Keith Cowing, Webmaster, astrobiologist, journalist, former rocket scientist, and recovering ex-civil servant

Keith Cowing (kcowing - at - spaceref.com) [Google+|Facebook|Twitter] is trained as a biologist (M.A. and B.A. degrees) and has a multidisciplinary background with experience and expertise that ranges from spacecraft payload integration and biomedical peer review to freelance writing and website authoring. Keith has participated in month-long expeditions to a remote island near the North Pole and spent a month living at Everest Base Camp covering the first ascent of that mountain by an astronaut. Keith also likes to restore old spacecraft and retrieve their data - especially when the experts tell him that such things are impossible.

Image: Keith is weightless in September 2007 aboard ZeroGravity Corp's "G-Force One"

Keith is editor and webmaster of the somewhat notorious NASA Watch, an online publication devoted to the free and uncensored exchange of information on space policy and NASA operations. This website is read regularly within NASA, Congress, and the global space community. Keith is also editor of SpaceRef.com an online space news and reference resource he runs with his business partner Marc Boucher. Keith has appeared hundreds of times on television and radio including ABC, CBS, NBC, MSNBC, Fox, NPR, CNN, PBS, CBC, CTV, Discovery Channel Canada, NHK, BBC, Travel Channel and has been quoted in a number of newspapers and magazines ranging from Wired and the Washington Post to the Economist and Pravda, among others.

Image: Keith on CNN during Launch Coverage of STS-121 in July 2006

NASA Watch has been cited as a news source multiple times in Congressional hearings by the Chairman of the House Science Committee. In 1998, as editor of NASA Watch, Keith was asked to submit testimony for hearings held on NASA's 40th Anniversary by the House Subcommittee on Space and Aeronautics. A portion of this testimony appeared on the 23 October 1998 editorial page of the Washington Post.

Image: Keith during a full acceleration run inside NASTAR's centrifuge

Keith has completed suborbital astronaut scientist training at the NASTAR Center - a process that involves centrifuge training and simulated, full-acceleration rides aboard a suborbital spacecraft. Keith also completed two sessions of weightless training aboard ZeroG's G-Force One in 2006 and 2007. If you are wondering, Keith never got sick - once - on any of these rides - and would often shamelessly beg his instructors for a chance to do it all over again.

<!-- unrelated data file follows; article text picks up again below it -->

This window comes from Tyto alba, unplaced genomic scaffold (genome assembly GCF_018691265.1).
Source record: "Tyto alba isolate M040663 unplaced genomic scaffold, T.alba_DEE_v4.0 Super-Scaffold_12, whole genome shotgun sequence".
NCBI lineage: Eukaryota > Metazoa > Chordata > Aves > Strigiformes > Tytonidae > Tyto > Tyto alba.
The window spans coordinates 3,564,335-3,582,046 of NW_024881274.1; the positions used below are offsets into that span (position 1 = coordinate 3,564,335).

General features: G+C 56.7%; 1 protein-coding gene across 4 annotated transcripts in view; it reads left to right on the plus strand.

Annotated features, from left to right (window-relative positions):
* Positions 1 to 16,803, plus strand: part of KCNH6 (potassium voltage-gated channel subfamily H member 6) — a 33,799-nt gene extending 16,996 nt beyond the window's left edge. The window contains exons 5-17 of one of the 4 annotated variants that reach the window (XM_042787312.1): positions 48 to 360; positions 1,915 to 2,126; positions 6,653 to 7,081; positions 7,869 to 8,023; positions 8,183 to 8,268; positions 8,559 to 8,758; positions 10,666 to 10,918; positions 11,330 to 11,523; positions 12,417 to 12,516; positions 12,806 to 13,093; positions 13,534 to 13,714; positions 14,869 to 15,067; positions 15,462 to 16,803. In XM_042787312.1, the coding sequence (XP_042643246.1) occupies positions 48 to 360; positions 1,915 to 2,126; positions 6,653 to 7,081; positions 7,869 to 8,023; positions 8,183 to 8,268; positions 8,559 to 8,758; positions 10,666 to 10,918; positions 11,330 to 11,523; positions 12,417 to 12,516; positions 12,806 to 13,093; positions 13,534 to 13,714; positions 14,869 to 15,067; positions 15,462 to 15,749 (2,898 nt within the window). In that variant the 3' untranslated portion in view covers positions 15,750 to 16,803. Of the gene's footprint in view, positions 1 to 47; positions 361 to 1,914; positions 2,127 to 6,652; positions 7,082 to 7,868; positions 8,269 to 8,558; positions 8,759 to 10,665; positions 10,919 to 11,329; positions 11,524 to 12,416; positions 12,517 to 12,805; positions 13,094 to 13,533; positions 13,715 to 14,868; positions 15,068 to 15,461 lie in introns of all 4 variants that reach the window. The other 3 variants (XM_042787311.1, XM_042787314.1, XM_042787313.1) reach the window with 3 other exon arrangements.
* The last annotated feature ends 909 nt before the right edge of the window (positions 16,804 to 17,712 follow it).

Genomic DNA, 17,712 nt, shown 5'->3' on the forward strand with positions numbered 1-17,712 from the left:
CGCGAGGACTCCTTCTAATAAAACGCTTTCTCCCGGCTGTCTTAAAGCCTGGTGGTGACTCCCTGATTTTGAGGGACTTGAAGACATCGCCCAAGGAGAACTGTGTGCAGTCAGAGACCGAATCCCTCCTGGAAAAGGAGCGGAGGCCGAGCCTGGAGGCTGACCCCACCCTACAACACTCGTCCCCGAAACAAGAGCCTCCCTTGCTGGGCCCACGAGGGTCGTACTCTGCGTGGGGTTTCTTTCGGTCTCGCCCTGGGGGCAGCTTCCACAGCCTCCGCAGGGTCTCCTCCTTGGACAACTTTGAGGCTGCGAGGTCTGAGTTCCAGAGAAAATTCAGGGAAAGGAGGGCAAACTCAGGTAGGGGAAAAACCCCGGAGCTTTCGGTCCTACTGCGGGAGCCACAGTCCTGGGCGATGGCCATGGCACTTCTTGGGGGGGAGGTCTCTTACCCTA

In 2007 and 2008 Keith and Dennis Wingo organized the Lunar Orbiter Image Recovery Project (LOIRP) at NASA Ames Research Center whose task was to refurbish 40 year old tape drives and recover images from equally ancient magnetic tape from the five Lunar Orbiter missions that surveyed the Moon between 1966-1967. With funding and support from NASA, SpaceRef, and SkyCorp, this project achieved success in late 2008 with the release of a dramatically enhanced version of the famous "Earthrise" image taken by Lunar Orbiter 1 in August 1966. With the help of a successful crowdfunding campaign, the remaining thousands of images were retrieved by early 2014. LOIRP was the subject of a recent documentary by the Carnegie Museum of Art titled "Extraterrestrial".

In 2014, Keith and Dennis Wingo formed the ISEE-3 Reboot Project with the intent of re-contacting the ISEE-3 spacecraft which had been abandoned by NASA decades earlier. Raising $160,000 in private funds and assembling a team of space experts, the ISEE-3 Reboot team managed to contact and command the spacecraft to fire its engines for the first time in decades. The spacecraft is now sending back science data for the first time indecades that anyone, anywhere can listen to it and use for citizen science activities. This is the first time that a NASA satellite operating in interplanetary space has been controlled by a non-NASA organization. On 8 August the ISEE-3 Reboot Team and Google announced their joint endeavor: a website devoted to citizen science access to ISEE-3 data called SpacecraftForAll.

On 18 July 2014 the New York Times featured an op ed by Keith titled "Lost and Found in Space: Rebooting ISEE-3: Space for All", wherein he noted: "NASA likes to say that "space is hard," but to make itself relevant to the people whose taxes fund it, it must get outside its comfort zone. To its credit, NASA saw the potential of our project to reach beyond the traditional audience. The interactions via social media with our supporters have borne this out. Imagine what feats of exploration might be possible if an empowered and engaged citizenry realized that exploring space is really something anyone can do."